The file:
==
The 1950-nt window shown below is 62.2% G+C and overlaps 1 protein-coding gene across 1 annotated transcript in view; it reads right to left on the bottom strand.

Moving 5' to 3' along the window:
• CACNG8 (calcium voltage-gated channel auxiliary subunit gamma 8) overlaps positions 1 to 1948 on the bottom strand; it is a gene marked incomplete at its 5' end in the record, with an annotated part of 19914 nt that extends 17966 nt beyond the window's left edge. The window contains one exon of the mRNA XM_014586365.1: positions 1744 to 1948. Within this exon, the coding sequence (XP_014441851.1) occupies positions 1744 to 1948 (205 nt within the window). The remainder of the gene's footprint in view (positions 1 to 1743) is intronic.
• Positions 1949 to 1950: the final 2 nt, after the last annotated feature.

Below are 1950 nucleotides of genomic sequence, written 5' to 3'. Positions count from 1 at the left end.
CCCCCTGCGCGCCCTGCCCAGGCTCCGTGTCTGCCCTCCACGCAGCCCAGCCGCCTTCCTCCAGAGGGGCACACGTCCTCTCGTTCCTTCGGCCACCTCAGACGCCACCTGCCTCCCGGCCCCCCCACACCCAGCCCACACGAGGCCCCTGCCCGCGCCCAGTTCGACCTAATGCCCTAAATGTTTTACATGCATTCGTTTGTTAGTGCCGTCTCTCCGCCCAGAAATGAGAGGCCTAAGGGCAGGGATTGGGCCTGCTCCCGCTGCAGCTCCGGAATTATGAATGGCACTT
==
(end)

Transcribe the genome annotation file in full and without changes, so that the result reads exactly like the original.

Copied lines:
The 1950-nt window shown below is 62.2% G+C and overlaps 1 protein-coding gene across 1 annotated transcript in view; it reads right to left on the bottom strand.

Moving 5' to 3' along the window:
• CACNG8 (calcium voltage-gated channel auxiliary subunit gamma 8) overlaps positions 1 to 1948 on the bottom strand; it is a gene marked incomplete at its 5' end in the record, with an annotated part of 19914 nt that extends 17966 nt beyond the window's left edge. The window contains one exon of the mRNA XM_014586365.1: positions 1744 to 1948. Within this exon, the coding sequence (XP_014441851.1) occupies positions 1744 to 1948 (205 nt within the window). The remainder of the gene's footprint in view (positions 1 to 1743) is intronic.
• Positions 1949 to 1950: the final 2 nt, after the last annotated feature.

Below are 1950 nucleotides of genomic sequence, written 5' to 3'. Positions count from 1 at the left end.
CCCCCTGCGCGCCCTGCCCAGGCTCCGTGTCTGCCCTCCACGCAGCCCAGCCGCCTTCCTCCAGAGGGGCACACGTCCTCTCGTTCCTTCGGCCACCTCAGACGCCACCTGCCTCCCGGCCCCCCCACACCCAGCCCACACGAGGCCCCTGCCCGCGCCCAGTTCGACCTAATGCCCTAAATGTTTTACATGCATTCGTTTGTTAGTGCCGTCTCTCCGCCCAGAAATGAGAGGCCTAAGGGCAGGGATTGGGCCTGCTCCCGCTGCAGCTCCGGAATTATGAATGGCACTT